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April 2009, Volume 15, Number 2

Canada: Ontario Farm Workers

The Ontario Court of Appeal in November 2008 ruled that the province's Agricultural Employees Protection Act, which does not require farm employers to bargain with farm worker unions, is unconstitutional. The court gave Ontario's government 12 months to enact a law balancing the rights of farm workers and family farmers.

In January 2009, the provincial government appealed the ruling. The Canadian Supreme Court set oral argument on the appeal for November 2009.

There are an estimated 32,000 hired workers in Ontario, half of whom are foreigners in the province with temporary work permits. The United Food and Commercial Workers of Canada, which brought the case, said it is interested in organizing workers employed on farms with 50 or more workers. The UFCW is Canada's largest private-sector union, with 250,000 members in every sector of the food industry, including bargaining units with farmers in British Columbia, Manitoba, Saskatchewan and Quebec.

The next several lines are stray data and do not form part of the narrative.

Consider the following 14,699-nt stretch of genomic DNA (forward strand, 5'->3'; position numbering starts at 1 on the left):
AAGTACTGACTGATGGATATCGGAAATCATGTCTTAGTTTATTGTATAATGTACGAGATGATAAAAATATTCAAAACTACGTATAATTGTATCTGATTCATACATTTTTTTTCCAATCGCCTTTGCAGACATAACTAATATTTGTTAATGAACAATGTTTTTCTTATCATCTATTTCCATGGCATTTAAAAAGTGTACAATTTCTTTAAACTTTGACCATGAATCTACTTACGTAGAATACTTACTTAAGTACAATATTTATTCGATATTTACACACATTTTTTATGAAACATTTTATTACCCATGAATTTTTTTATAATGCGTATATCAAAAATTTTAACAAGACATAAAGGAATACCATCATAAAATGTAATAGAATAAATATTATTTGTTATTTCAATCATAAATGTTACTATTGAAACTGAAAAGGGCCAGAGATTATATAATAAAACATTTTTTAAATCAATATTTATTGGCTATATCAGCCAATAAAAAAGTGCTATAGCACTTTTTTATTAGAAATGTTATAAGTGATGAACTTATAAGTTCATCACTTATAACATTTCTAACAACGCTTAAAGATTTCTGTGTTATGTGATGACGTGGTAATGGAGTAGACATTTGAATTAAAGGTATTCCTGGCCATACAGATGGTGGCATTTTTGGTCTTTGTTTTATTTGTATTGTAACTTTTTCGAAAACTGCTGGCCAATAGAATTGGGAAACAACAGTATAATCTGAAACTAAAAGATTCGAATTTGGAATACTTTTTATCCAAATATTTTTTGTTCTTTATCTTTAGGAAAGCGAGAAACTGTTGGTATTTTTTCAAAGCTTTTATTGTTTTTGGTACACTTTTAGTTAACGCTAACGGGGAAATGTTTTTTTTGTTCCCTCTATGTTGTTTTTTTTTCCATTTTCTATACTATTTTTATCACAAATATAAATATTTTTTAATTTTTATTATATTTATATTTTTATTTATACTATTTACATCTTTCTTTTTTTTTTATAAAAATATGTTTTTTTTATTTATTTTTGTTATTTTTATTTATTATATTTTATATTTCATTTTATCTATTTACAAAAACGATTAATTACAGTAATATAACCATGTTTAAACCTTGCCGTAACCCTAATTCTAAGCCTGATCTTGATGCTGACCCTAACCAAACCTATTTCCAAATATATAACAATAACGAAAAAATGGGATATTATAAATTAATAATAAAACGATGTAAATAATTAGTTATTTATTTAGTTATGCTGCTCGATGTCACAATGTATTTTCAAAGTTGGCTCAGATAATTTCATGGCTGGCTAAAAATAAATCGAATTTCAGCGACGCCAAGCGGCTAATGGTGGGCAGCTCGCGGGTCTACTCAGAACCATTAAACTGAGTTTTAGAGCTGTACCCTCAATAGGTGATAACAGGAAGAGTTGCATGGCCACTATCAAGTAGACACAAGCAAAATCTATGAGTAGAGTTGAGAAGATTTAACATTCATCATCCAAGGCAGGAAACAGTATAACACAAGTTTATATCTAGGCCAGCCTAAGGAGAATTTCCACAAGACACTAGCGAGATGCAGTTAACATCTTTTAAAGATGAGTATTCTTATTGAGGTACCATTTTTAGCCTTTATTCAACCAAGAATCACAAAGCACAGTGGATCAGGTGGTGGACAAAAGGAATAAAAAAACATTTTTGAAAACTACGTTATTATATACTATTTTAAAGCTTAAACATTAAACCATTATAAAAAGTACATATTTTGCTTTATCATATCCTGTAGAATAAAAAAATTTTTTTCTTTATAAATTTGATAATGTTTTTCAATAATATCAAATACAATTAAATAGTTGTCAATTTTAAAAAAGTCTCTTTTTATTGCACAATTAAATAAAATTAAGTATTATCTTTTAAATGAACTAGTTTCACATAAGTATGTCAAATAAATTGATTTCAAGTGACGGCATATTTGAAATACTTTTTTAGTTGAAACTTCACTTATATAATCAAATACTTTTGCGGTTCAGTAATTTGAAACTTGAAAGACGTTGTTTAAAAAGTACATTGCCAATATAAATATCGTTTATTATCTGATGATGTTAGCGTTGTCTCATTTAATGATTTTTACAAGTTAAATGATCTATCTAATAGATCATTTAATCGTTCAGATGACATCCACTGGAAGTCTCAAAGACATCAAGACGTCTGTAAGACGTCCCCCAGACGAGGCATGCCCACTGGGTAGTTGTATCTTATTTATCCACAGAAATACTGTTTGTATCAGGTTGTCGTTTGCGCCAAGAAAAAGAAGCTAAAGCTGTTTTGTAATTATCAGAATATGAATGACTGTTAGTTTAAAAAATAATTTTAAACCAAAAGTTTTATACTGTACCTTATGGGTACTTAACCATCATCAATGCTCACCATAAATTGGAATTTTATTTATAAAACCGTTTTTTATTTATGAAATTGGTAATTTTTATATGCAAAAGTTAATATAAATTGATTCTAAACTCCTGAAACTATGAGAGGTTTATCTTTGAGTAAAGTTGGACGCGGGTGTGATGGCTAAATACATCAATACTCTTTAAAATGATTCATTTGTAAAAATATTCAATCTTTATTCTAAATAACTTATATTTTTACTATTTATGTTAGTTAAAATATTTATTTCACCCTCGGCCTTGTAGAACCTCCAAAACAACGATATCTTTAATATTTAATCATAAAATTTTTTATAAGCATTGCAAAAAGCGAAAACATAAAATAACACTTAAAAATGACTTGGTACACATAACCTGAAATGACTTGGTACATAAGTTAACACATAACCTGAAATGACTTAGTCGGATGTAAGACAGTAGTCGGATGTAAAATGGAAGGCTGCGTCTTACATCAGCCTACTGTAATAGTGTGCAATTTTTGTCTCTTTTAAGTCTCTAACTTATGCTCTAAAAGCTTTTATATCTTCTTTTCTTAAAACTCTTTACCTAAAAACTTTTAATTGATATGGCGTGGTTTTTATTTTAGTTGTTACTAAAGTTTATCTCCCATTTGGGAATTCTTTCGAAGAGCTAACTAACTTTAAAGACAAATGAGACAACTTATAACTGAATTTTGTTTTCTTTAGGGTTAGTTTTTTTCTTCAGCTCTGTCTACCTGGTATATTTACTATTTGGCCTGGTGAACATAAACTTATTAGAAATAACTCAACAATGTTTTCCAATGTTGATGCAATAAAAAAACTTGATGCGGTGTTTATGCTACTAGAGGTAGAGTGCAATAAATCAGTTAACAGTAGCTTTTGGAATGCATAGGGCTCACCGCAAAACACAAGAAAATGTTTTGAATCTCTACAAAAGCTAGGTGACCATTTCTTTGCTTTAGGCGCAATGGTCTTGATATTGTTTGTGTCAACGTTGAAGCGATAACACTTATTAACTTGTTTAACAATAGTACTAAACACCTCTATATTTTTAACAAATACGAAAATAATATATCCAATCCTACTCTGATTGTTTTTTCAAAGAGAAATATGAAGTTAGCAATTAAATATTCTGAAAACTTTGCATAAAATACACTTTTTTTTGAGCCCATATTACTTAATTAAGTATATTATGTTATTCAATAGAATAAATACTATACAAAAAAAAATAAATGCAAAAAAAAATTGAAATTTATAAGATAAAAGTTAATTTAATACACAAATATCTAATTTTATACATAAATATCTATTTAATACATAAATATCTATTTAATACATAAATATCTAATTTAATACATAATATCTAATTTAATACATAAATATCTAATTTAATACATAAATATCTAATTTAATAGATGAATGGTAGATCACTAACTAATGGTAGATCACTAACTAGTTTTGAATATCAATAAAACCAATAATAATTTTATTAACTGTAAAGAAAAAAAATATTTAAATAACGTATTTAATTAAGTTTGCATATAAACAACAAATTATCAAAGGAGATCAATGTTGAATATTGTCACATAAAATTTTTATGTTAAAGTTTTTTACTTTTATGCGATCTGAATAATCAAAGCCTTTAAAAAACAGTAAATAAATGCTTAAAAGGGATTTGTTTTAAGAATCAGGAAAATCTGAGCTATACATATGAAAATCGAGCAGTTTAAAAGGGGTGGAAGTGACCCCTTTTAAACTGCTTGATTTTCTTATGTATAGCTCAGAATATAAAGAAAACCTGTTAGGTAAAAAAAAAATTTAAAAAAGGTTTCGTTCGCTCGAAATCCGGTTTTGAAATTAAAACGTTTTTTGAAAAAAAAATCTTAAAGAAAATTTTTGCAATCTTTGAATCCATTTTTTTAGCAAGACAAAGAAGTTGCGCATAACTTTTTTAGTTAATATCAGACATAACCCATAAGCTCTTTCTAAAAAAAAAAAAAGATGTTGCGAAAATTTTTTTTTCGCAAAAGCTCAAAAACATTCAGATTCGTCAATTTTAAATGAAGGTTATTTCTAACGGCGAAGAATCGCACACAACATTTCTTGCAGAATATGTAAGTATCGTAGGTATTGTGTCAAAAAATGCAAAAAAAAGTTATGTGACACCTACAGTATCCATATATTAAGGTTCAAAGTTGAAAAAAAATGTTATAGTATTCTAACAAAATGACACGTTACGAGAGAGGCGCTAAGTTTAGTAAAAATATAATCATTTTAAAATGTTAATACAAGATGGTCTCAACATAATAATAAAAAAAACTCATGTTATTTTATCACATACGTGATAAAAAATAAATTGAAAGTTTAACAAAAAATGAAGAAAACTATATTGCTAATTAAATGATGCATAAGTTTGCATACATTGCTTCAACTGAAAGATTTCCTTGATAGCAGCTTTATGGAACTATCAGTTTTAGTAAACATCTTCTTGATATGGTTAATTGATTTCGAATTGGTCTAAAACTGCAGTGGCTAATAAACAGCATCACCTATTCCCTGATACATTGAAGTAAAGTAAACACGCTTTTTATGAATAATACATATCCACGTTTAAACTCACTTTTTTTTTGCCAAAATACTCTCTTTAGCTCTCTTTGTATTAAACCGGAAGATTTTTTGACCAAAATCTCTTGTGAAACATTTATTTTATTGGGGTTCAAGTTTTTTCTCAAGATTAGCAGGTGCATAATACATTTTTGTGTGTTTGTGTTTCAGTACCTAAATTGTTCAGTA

Ontario and Alberta are the only provinces that do not require farmers to recognize unions. In some provinces, farm employers with fewer than five workers are exempt from the labor relations law.

An NDP government in Ontario (1990-95) enacted legislation in 1994 that permitted farm workers to organize, with disputes resolved by binding arbitration; under this law, the UFCW represented workers at Leamington's Highline Mushrooms. A Conservative provincial government (1995-2002) repealed the law; the UFCW was decertified at a Leamington-area mushroom farm. The Conservative government enacted a law permitting farm workers to form associations, but farm employers did not have to bargain with them. This law was declared unconstitutional in November 2008.


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